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for a in ./*.flac; do
  ffmpeg -i "$a" -qscale:a 0 "${a[@]/%flac/mp3}"

I found this script a few days ago to convert all FLAC files in the current directory into the MP3 format.

What I don't understand here is the "${a[@]/%flac/mp3}" part. I think it replaces the ending flac with mp3 for the current filename. But what eactly does the [@] part do? Is it a regular expression?

marked as duplicate by jasonwryan, kenorb, grochmal, GAD3R, don_crissti Dec 19 '16 at 21:05

This question has been asked before and already has an answer. If those answers do not fully address your question, please ask a new question.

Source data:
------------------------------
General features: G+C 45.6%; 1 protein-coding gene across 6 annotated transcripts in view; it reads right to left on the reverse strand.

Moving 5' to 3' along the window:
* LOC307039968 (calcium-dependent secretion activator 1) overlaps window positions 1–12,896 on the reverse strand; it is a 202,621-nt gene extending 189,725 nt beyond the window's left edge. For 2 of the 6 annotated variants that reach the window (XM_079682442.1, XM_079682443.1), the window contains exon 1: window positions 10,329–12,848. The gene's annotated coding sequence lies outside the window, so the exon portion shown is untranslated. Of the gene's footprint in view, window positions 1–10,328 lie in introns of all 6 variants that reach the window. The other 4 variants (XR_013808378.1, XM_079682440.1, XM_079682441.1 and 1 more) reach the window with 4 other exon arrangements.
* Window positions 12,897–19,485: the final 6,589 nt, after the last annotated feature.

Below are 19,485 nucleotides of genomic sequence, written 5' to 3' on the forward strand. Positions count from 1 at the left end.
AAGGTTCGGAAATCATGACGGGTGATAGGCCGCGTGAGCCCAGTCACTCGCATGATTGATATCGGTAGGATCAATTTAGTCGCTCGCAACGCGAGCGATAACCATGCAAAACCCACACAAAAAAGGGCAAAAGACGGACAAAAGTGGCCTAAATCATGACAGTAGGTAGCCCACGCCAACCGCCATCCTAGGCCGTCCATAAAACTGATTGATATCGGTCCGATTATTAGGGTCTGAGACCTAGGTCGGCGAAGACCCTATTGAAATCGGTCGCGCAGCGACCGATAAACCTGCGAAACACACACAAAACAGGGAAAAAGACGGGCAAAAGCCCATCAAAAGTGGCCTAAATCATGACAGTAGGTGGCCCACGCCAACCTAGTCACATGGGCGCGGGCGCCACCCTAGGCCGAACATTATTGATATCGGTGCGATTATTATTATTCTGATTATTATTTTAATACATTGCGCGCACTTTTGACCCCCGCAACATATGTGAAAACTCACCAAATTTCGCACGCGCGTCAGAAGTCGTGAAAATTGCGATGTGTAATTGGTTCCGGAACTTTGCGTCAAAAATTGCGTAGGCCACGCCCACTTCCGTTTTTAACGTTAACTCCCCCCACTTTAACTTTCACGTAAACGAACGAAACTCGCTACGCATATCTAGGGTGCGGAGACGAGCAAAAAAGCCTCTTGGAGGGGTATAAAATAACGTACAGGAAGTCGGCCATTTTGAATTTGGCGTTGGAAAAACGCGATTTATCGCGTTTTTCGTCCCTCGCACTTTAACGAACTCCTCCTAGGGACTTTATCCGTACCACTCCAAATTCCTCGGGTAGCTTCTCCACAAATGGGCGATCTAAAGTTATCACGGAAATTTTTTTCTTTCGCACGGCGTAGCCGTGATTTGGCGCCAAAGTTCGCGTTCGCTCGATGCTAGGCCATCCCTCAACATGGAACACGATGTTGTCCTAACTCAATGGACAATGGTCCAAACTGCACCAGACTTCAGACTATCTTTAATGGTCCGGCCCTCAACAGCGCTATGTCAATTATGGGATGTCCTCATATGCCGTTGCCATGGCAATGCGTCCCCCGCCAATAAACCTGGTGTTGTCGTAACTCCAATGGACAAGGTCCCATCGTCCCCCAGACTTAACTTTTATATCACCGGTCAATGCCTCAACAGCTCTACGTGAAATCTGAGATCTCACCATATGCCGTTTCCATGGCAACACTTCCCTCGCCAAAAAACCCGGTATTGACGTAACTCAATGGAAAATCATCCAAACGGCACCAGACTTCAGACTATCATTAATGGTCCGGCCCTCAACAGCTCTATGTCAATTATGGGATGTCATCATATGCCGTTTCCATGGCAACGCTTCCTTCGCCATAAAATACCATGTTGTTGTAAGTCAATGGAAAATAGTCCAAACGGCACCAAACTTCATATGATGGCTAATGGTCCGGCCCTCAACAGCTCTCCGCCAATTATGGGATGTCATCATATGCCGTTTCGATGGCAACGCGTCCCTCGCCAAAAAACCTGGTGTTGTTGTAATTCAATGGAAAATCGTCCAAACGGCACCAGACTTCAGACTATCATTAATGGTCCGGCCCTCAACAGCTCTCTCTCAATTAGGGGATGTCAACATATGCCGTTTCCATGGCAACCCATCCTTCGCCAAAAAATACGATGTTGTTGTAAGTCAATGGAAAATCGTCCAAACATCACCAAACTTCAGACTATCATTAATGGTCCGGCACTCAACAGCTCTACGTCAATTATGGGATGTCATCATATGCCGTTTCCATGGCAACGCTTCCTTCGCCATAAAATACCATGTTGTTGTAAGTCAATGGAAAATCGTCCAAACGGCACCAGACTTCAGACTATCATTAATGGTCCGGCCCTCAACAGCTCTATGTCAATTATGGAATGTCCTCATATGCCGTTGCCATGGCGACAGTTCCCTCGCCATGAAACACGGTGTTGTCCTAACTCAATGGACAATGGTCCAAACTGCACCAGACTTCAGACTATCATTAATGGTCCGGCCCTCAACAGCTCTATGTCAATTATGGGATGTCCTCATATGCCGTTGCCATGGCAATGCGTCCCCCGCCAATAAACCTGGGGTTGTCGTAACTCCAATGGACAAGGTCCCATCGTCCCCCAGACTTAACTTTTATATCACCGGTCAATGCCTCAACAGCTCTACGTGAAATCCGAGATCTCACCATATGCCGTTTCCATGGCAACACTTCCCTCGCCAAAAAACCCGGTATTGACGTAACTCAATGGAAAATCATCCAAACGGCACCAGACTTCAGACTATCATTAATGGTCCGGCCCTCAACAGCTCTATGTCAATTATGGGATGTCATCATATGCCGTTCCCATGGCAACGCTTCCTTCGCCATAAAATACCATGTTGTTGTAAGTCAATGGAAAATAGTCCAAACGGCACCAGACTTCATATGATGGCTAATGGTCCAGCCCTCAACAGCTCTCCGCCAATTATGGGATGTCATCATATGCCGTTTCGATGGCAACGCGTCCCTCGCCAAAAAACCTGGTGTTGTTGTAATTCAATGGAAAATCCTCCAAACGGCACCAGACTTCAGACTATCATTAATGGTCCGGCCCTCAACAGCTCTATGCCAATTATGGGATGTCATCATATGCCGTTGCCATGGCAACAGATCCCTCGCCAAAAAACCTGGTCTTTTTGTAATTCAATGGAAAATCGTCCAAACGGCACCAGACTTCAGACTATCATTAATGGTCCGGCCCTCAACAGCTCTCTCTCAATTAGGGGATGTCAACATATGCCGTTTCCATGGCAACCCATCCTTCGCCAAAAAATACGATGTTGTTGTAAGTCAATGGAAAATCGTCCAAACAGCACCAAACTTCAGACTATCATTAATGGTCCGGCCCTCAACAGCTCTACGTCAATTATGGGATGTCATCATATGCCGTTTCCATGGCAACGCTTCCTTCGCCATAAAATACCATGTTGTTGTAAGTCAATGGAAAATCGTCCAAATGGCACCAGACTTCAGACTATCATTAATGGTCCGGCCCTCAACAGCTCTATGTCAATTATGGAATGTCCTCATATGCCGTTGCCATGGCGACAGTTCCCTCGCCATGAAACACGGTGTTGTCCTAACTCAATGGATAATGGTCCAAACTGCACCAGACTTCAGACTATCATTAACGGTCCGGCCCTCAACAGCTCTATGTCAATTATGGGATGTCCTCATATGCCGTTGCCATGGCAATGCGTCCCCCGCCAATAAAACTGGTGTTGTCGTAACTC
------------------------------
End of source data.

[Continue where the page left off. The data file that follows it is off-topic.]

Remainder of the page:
• @jasonwryan Not a dupe. It's not %/ here, it's /% – xhienne Dec 19 '16 at 18:09
  • @xhienne it's all parameter expansion; so it is a duplicate... – jasonwryan Dec 19 '16 at 19:35
  • @jasonwryan Thanks for pointing me in the right direction. There are two very interesting links in that other question. – monkey2k Dec 19 '16 at 20:05

As you guessed it, ${var/%flac/mp3} replaces the ending "flac" (if any) in value $var with "mp3". "${var[@]/%flac/mp3}" would do the same on each element output by ${var[@]} if var was an array.

Here, since a is not an array, you can remove [@] (I assume this is an heritage from previous attempts by the programmer).


This does a simple shell expansion. The variable a will iterate through every file matching the *.flac glob.

Since each entry will be a file (and I'm presuming no spaces in the filenames), foo.flac will be the expansion of both $a and ${a[@]}.

The construct ${var/%foo/bar} will replace foo with bar at the end of a variable var. So it's replacing the extension flac with the extension mp3 in your example to provide ffmpeg with the output filename.

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